We moved to Tabu and started Gender Blender, which was a dance party that celebrates trans bodies. And we did it for a while, until we realized that advertising for ourselves, meant advertising to chasers, advertising to people who would like to abuse us. We experienced a significant amount of anti-trans hate from people within our community. We experienced sexual assault, we experienced neglect … it just broke me.
I was just like, “I’m not doing any of this. I’m not doing this drag shit no more.” We try our hardest to create a space that is safe for our audience members, and we can’t even ensure safety for ourselves. So it was just too much for me.
My life is riddled with these stories. The lives of trans people are riddled with these stories. My friends are constantly being fired from drag gigs, for dumb reasons made up by White bar owners who don’t even go to their shows. All they do is look at numbers, they don’t think about community or how their space can be used to create a larger narrative of advocacy.
Do you ever experience burnout? How do you celebrate yourself and recharge?
Burnout has a very familiar face. As a neurodiverse human who experiences chronic trauma, my body is rarely able to keep up with my intentions due to pain, fatigue and dissociation. I theorize that trans people experience chronic pain and fatigue and psychological injury at high rates because we exist so long outside of ourselves, outside of our given bodies as a means to cope and survive through dysphoria and bigotry and abuse. The micro-aggressive day-to-day matched with experiences with inequities all contribute to trans exhaustion — that is, the fatigue we feel after having experienced a prolonged occurrence of trauma. Not existing authentically and presently in your body as a means for survival is traumatic and we have very little in place to support our survival.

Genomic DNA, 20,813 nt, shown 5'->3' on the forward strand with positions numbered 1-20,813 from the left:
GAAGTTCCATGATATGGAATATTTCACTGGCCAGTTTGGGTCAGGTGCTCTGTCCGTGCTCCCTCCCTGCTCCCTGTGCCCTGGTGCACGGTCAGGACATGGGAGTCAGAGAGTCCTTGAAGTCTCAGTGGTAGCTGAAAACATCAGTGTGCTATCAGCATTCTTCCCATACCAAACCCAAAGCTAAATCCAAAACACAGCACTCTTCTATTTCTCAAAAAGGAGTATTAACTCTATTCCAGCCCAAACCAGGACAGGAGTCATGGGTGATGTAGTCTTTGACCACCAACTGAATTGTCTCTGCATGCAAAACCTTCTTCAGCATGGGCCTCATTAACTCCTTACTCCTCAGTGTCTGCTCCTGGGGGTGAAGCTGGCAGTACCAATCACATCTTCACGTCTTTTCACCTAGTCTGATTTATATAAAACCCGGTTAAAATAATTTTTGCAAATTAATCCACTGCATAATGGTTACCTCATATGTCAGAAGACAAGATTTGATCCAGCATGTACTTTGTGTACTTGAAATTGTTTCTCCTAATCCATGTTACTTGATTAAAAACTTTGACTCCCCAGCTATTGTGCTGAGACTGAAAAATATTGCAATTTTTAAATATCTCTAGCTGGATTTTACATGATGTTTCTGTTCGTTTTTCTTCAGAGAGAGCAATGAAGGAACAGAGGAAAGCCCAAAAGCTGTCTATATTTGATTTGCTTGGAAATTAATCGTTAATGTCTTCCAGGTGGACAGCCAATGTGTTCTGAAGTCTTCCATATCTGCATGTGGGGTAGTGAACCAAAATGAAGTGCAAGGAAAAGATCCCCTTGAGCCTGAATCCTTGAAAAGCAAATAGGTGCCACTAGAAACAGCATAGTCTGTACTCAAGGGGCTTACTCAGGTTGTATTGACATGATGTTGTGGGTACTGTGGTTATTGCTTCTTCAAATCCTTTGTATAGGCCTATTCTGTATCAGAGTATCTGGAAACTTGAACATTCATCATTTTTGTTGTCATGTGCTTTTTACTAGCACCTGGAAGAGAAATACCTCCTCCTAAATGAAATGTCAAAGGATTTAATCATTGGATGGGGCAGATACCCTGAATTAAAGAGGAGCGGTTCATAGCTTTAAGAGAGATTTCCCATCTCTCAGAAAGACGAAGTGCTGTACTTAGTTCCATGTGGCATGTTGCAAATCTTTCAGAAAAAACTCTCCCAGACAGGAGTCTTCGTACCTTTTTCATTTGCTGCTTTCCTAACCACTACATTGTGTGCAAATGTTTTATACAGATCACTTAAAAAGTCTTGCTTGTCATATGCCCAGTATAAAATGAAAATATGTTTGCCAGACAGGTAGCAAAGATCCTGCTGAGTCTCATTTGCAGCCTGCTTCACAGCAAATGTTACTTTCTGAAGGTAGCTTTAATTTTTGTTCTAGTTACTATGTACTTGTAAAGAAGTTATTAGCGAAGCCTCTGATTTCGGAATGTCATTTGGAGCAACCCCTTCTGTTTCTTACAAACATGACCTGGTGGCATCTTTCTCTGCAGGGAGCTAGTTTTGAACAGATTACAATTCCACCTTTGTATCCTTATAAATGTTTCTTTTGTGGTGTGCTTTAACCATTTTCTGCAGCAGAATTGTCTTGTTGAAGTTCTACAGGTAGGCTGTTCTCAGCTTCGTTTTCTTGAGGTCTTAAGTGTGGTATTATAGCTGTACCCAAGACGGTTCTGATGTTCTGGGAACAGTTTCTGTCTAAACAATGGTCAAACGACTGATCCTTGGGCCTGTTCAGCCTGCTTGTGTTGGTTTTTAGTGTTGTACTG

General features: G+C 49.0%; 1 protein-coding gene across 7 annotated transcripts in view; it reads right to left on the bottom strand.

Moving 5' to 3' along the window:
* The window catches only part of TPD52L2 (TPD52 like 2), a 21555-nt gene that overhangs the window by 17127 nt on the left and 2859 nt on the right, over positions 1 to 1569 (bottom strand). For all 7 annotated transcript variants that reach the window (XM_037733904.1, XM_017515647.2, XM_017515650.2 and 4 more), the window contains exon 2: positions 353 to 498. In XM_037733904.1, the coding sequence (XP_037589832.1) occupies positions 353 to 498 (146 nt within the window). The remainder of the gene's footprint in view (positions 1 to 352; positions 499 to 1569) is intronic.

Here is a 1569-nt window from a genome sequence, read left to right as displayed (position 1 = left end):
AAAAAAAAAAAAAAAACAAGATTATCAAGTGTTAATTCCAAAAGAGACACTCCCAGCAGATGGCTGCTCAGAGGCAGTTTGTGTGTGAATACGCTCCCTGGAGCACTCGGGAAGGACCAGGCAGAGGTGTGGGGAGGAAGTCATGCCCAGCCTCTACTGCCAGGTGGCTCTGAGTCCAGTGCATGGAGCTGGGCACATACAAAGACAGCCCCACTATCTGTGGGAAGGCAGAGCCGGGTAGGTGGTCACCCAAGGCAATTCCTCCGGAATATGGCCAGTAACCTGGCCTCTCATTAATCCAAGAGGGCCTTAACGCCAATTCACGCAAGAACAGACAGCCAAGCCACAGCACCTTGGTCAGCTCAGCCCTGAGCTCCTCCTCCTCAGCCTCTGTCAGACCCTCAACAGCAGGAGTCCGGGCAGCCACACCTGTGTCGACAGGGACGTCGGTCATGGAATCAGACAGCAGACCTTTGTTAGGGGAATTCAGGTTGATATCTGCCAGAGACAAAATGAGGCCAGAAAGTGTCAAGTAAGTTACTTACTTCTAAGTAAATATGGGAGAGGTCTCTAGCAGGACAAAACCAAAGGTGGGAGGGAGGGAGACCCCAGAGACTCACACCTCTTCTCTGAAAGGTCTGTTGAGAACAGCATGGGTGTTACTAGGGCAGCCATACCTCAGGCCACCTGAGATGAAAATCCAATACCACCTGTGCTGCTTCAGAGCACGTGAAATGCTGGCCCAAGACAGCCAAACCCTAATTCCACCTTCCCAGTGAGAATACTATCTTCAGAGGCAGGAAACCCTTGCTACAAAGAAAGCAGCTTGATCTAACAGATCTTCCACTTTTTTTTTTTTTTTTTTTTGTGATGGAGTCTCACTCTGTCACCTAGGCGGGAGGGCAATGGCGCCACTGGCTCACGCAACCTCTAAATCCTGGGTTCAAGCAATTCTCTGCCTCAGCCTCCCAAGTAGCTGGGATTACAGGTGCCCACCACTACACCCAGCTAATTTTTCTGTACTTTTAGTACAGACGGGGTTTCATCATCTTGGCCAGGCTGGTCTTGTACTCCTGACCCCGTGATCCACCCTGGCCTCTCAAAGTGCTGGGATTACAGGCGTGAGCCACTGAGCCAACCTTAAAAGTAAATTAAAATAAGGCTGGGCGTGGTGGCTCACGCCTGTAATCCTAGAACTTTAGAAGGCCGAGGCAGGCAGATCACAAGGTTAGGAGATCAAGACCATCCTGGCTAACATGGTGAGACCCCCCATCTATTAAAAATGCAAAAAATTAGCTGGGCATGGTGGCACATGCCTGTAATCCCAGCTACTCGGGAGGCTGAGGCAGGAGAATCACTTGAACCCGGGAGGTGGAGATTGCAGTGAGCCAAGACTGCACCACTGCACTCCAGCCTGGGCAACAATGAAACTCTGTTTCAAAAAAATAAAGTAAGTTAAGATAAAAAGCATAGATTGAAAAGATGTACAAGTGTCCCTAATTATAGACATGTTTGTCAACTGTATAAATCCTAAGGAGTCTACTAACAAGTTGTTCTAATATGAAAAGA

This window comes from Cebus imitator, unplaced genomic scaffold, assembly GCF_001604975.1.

I am convinced a significant portion of the trans population is suffering from chronic post-traumatic stress disorder from existing so long outside of ourselves as a means of survival. And the more research we have on the disorder, the more we will be able to serve the queer community.
Until then, we find solace in all trans and POC spaces absent of the cis and White. When we have each other, we have a means for survival, we have a way to recharge so we can bear the next day.
What’s your favorite drink? Where’s the best place in Philly to get it?
There is a single Black and queer-owned gay bar in Philadelphia, just one: Level Up on 13th and Walnut [1330 Walnut Street]. You’ll often find me there, slinging a camera or shaking my ass, often with a drink in hand. They have a wonderful drink called Liquid Marijuana that is truly lovely.
What are you excited about right now?
My drag daughter Beary Tyler Moore is renovating this gutted coffee shop underneath their home into a new venue, the Painted Mug Cafe. They’re pouring their heart into collecting a significant amount of people to do labor to create a space that is for queer folks, designed by queer folks. They’re trying to get a [wheelchair] ramp because, what queer safe bar has a ramp? So that’s a fantastic opportunity for outreach.
This story is part of a partnership between The Philadelphia Citizen and Forman Arts Initiative to highlight creatives in every neighborhood in Philadelphia. It will run on both The Citizen and FAI’s websites. The writer, Morgan Nitz (she/they), is a queer interdisciplinary artist and writer in Philly, and the operations & development editor of Philly Artblog. Their work has been shown at The Institute of Contemporary Art, Vox Populi, Pilot Projects, and other venues; they completed a residency at Jasper Studios; and were the co-inaugural curator of Straw, Tyler School of Art’s AV-closet-turned-Alumni-gallery. Follow them at morgannitz.com | @son_of_m.a.n
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Sa'Mantha SayTen, Courtesy of Sa'Mantha SayTen. Photo by SinnStax